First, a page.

The late-60s/early-70s cycle of existential road movies yielded a number of interesting films, but perhaps the most overlooked is Monte Hellman’s minimalist masterpiece, Two-Lane Blacktop. “The Driver” and “The Mechanic” have simplified their lives to exist almost solely as extensions of the ‘55 Chevy they race from town to town.
Archive for July, 2012
When someone finally notices that Cambridge University is experiencing an unusually high rate of violent suicides, DC Lacey Flint is tapped to go undercover. She’s warned of websites that may be pushing vulnerable students to extreme action, but what she discovers is infinitely more insidious. Pretty young women are being systematically traumatized, but it’s all chalked up to their own mental and emotional struggles. Since Lacey herself has just barely survived an especially brutal case, it may not take much acting to play the part of the fragile co-ed. Dead Scared by S.J. Bolton is a creepy, fast-paced, and gruesome psychological thriller, and you won’t be able to put it down.
John Waters is a boundary-breaking filmmaker and author. He is an oddball, kitsch king, and anti-tastemaker whose outsider aesthetic, over the decades, has been more and more accepted by popular culture. His most recent book, Role Models, is a self portrait wherein Waters explores himself through profiling the (sometimes shocking) people who have influenced him.
Here is John Waters talking about his life and work with Paula Marantz Cohen of Drexel University.
James Patterson, Michael Crichton, Robin Cook, Michael Palmer, Tess Gerritsen, and Robert Ludlum have something in common. They’ve all written exhilarating medical suspense. If you like your danger and conspiracies to be mixed with doctors, diseases, and hospitals, we’ve got something for you.
Click here to let the bloodletting medical thrillers begin!
Miss Helene Hanff loved books – old, beautiful, rare books. Unfortunately, she was a struggling New York writer and couldn’t afford to buy any. That is, until she found Marks and Company through an ad in the Saturday Review of Literature. 84, Charing Cross Road is a collection of the correspondence between Helene Hanff and the employees of the London antiquarian bookshop Marks and Company, especially Frank Doel, the shop’s manager. What starts with a single letter of Hanff’s, requesting out-of-print but affordable books, turns into a twenty-year friendship across the Atlantic. When you finish this true, charming, and fast read, watch the lovely movie adaptation starring Anthony Hopkins and Anne Bancroft.
The 2012 Christy Awards, designed to honor and promote excellence in Christian fiction, newly announced top picks in a variety of genres. Click here for a complete of nominees, and choose one of the winners below to inspire your end-of-summer reading.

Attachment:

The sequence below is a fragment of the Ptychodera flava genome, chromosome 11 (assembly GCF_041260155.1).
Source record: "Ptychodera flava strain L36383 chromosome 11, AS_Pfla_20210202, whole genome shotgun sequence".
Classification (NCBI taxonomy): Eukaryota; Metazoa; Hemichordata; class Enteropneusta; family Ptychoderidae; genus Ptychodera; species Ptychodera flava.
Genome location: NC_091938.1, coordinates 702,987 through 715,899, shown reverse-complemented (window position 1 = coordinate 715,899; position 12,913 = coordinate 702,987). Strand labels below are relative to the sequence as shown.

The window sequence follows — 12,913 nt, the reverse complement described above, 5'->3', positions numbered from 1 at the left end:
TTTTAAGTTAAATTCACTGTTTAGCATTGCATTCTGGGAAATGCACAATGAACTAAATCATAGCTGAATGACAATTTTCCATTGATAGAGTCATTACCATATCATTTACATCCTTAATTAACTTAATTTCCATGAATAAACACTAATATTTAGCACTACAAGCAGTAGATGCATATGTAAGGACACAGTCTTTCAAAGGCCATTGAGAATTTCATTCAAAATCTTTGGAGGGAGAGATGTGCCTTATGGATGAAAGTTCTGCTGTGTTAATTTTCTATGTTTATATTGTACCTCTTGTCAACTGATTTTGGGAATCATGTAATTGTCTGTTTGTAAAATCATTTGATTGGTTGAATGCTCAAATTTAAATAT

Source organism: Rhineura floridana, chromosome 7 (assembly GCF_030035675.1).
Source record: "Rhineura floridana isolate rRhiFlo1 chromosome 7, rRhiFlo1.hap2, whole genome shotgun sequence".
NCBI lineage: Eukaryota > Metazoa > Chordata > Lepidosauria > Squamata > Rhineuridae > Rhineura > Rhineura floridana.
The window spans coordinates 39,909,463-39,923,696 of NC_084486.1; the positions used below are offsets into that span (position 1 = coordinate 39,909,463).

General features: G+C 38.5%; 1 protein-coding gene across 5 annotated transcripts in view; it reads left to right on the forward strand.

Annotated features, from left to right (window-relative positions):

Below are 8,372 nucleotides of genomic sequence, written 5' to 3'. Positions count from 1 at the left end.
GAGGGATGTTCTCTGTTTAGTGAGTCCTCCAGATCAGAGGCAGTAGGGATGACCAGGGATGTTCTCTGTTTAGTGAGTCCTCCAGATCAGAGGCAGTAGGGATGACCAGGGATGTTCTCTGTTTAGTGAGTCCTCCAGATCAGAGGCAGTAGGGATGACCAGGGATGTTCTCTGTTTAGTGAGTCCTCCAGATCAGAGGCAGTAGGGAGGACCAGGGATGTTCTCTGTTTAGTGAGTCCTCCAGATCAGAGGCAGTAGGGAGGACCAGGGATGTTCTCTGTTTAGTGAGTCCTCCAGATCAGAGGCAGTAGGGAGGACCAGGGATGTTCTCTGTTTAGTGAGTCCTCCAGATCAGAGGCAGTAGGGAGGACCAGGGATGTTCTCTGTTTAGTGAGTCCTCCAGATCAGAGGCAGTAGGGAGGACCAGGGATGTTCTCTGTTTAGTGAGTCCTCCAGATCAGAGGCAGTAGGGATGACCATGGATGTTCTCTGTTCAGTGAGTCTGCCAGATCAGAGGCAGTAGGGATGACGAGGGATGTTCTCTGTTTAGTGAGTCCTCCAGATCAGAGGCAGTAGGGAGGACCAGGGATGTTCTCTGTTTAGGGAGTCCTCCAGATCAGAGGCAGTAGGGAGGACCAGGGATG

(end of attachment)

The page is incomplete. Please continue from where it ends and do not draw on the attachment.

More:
Contemporary Standalone: Promises to Keep by Ann Tatlock
Contemporary Series: The Amish Midwife by Mindy Starns Clark and Leslie Gould
Suspense: The Queen by Steven James
Historical: Wonderland Creek by Lynn Austin
Historical Romance: The Maid of Fairbourne Hall by Julie Klassen
First Novel: Words by Ginny Yttrup
Neil Diamond’s forty years in music have given us many memorable tunes. The legendary singer-songwriter was one of the Kennedy’s Center’s 2012 honorees, and in 2011 he was inducted into the Rock and Roll Hall of Fame. Any of his CDs will get you humming all day long.
Cary Grant agreed to the film Houseboat because he was in love with Sophia Loren, and their attraction is obvious in this warm family comedy. Grant plays a widower, Tom, who doesn’t know what to do with his three precocious children. Enter Cinzia, a sheltered Italian socialite who desperately wants the chance to meet a real American. Pretending to be a maid, she agrees to care for the children and helps to mend fences between Tom and his estranged family. Loren is captivating as the woman who wins all of their hearts with playfulness, understanding, and an appreciation for dolce far niente, “the sweetness of doing nothing.”
1867, Omaha. Julius Meyer was kidnapped by the Ponca Indians. Julius quickly picks up the Ponca’s customs and language and becomes their official interpreter. Combine Julius’ story with that of a scandalous soiled dove and Julius’ soon-to-be-famous magician cousin, Alexander Hermann, and you have Magic Words, by Gerald Kolpan.
Kolpan discusses the inspiration and writing process behind Magic Words: The Tale of a Jewish Boy-Interpreter, the World’s Most Estimable Magician, a Murderous Harlot, and America’s Greatest Indian Chief in the clip below.
There are wrestlers…and then there are hardcore, can’t get enough, you-can’t-stop-this brawling maniacs. Take for example the four-time World Champion, eleven-time Tag Team Champion Mick Foley who once said, “If God built me a ladder to heaven, I would climb it and elbow drop the world.”